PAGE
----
But executive chairman Simon Burke, who fronted Select Retail Holdings, the consortium of Irish property developers which bought the family-owned company for E450m, insisted there was no closure hit list.
“I want to make it very clear
that no store will be closed in order to build apartments,” said Burke as he took over the helm of the business last week. “If we close a store it will be because it is not a successful retail outlet.”
Burke,a former top executive with Richard Branson’s Virgin retail business and ex-chairman of toy chain Hamleys, said he would visit all Superquinn stores in the coming weeks to meet staff. “Superquinn has the best team of people anywhere in the Irish supermarket business, many of whom have a lifetime’s experience of great service.
“My goal is to enable them to deliver a world-class service to customers every day,” he said, admitting that in recent years “service hasn’t been what we’d like it to be”, with difficulties over product availability.
“My first job is to put that right and put Superquinn back on its pedestal,” he added.
The range of food in stores was being expanded and gaps on shelves “dramatically reduced”, said Burke. He also promised to try to cut the cost of everyday groceries.
Superquinn’s market share has slipped to around 8%, but Burke said rebuilding it was not his top priority. “First of all, I have to improve our offer to get back our appeal to customers.”
He plans to announce several senior appointments shortly. One will be deputy chairman, as Eamonn Quinn, son of company founder Senator Fergal Quinn, opted to leave after the takeover. “It was his decision, not ours,” said Burke. “We wish him well.”
French retailer Carrefour saw profit in its home market crash by almost 15% to e770m in the first half of 2005 due to hefty price cutting activity.
Carrefour said the activity had boosted its customer transactions and market share But sales for the period were only up 0.5% at e16.9bn.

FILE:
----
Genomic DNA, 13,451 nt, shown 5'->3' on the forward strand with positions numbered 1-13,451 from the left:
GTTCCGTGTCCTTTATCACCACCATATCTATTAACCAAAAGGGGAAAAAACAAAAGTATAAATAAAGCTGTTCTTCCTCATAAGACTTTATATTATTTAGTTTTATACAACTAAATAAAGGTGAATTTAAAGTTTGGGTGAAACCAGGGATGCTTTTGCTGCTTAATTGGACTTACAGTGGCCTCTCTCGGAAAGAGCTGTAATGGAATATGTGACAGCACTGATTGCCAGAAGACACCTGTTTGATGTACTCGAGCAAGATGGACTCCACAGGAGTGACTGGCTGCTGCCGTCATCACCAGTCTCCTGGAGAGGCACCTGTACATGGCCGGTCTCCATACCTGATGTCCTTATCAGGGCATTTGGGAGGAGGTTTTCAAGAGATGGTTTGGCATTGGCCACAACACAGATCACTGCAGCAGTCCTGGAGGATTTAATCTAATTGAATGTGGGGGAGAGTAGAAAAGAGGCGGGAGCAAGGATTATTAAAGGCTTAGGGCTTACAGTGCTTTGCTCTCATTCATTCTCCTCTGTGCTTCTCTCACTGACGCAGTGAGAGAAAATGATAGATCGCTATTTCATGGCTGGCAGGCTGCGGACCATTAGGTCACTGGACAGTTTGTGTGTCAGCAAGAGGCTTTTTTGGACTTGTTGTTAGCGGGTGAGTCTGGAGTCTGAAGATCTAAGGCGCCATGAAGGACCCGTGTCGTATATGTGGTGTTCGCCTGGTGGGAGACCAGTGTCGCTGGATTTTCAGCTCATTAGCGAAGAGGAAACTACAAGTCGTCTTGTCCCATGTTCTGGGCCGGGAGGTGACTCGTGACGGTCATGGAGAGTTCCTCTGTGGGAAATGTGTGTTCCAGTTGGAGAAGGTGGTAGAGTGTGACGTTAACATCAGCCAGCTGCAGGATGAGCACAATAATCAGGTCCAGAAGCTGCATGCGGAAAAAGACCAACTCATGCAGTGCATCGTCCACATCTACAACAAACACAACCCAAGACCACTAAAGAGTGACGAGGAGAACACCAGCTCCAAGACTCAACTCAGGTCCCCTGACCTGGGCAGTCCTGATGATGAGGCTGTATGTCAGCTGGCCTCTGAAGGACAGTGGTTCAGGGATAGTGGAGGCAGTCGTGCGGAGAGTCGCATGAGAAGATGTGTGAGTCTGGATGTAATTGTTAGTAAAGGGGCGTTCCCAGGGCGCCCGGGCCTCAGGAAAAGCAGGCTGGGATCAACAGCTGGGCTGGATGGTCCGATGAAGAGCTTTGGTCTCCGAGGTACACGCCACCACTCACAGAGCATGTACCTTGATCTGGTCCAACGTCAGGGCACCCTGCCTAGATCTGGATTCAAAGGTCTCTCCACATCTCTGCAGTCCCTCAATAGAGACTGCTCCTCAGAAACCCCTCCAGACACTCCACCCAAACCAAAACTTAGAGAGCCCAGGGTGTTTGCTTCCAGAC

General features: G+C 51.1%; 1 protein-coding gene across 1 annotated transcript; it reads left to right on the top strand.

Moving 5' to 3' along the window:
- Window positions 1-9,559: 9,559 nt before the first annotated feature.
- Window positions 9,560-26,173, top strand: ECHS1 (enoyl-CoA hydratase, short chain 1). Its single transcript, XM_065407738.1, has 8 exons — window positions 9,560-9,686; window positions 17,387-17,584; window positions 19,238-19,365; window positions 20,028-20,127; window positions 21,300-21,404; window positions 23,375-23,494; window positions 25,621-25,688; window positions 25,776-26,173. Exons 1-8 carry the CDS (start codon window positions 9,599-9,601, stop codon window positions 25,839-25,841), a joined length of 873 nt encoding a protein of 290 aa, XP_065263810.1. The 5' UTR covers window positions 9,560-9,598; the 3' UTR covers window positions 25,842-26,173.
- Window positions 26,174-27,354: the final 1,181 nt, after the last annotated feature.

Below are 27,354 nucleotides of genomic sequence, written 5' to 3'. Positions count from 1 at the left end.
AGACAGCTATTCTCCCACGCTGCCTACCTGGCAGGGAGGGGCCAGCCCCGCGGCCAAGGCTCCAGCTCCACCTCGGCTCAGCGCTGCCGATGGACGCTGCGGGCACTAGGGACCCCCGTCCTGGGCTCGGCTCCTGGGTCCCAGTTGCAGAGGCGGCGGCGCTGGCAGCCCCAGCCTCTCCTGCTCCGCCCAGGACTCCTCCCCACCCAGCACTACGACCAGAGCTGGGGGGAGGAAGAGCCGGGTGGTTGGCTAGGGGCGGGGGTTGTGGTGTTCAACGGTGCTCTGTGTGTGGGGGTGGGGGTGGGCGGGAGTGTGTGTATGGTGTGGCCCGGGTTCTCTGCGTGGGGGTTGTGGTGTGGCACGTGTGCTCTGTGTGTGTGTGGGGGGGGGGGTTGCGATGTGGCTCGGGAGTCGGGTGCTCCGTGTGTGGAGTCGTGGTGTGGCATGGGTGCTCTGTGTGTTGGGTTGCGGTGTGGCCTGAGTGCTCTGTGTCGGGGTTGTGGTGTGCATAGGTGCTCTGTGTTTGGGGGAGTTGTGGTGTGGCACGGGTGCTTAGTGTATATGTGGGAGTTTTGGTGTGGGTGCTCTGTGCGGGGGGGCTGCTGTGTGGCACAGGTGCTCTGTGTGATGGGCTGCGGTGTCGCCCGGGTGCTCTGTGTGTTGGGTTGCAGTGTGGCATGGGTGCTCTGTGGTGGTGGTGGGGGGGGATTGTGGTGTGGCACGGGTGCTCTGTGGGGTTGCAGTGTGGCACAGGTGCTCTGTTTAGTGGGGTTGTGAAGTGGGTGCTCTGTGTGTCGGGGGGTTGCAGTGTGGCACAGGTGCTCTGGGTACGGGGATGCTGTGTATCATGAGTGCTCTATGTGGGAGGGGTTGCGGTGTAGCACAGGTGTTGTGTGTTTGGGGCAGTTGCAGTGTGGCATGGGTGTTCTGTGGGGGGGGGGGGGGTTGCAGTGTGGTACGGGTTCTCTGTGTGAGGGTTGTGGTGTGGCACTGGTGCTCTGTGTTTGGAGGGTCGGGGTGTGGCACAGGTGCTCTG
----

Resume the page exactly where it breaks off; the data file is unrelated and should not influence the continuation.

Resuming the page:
Group sales were up 2.6% to e35.4bn while earnings slipped back by 0.9% to e2bn.
Wal-Mart has launched its George clothing label in Argentina and Brazil, increasing the number of countries where it is sold to 10. Baby and teenage lines will be introduced first, followed by men’s and women’s ranges next year.
The German cartel office has cleared the merger of German supermarket chain Edeka with Spar Handels. Edeka revealed in April that it would buy Spar Handels from French retailer ITM.
It has also acquired discounter Netto Süd and a 25% stake in Netto Nord from ITM.
The deals will make Edeka the grocery leader in Germany.
Australian beer and wine giant Foster’s Group has reported a 17% increase in net profit to A$936.1m in full-year results to June 30. It said sales rose to A$3.97bn, boosted by strong beer sales in Australia and revived demand for its wine in North America.
About 8% of the world’s coffee supply - 96,000 tonnes stored in New Orleans - is under threat from rising floodwaters caused by hurricane Katrina in the US. The International Coffee Organisation said the supply would take a year to replace if destroyed, and this would increase coffee prices.
Drinks group Diageo has teamed up with Wal-Mart to sell alcohol in its stores. The retail giant will triple its space for spirits and key Diageo brands will take the top positions on shelf.
Spar International has opened its second store in China - at Weihai. It offers food, non-food, a crèche and restaurant. A third store will open later this month.
Tesco is planning to open a shopping centre in Turkey through its Kipa subsidiary. The centre os located in Canakkale in the north west.
There will be 40% more small format discount stores in North America over the next five years, says Planet Retail.
Hurricane Katrina has forced US supermarket chains to shut stores. Whole Foods Market closed three in Louisiana, while Wal-Mart had to close 123 in the region.
n Profit down
n George grows
n Edeka deal ok
n Foster’s up
n coffee fears
n diageo deal
n Spar spreads
n TURKEY centre
n discount rise
n stores close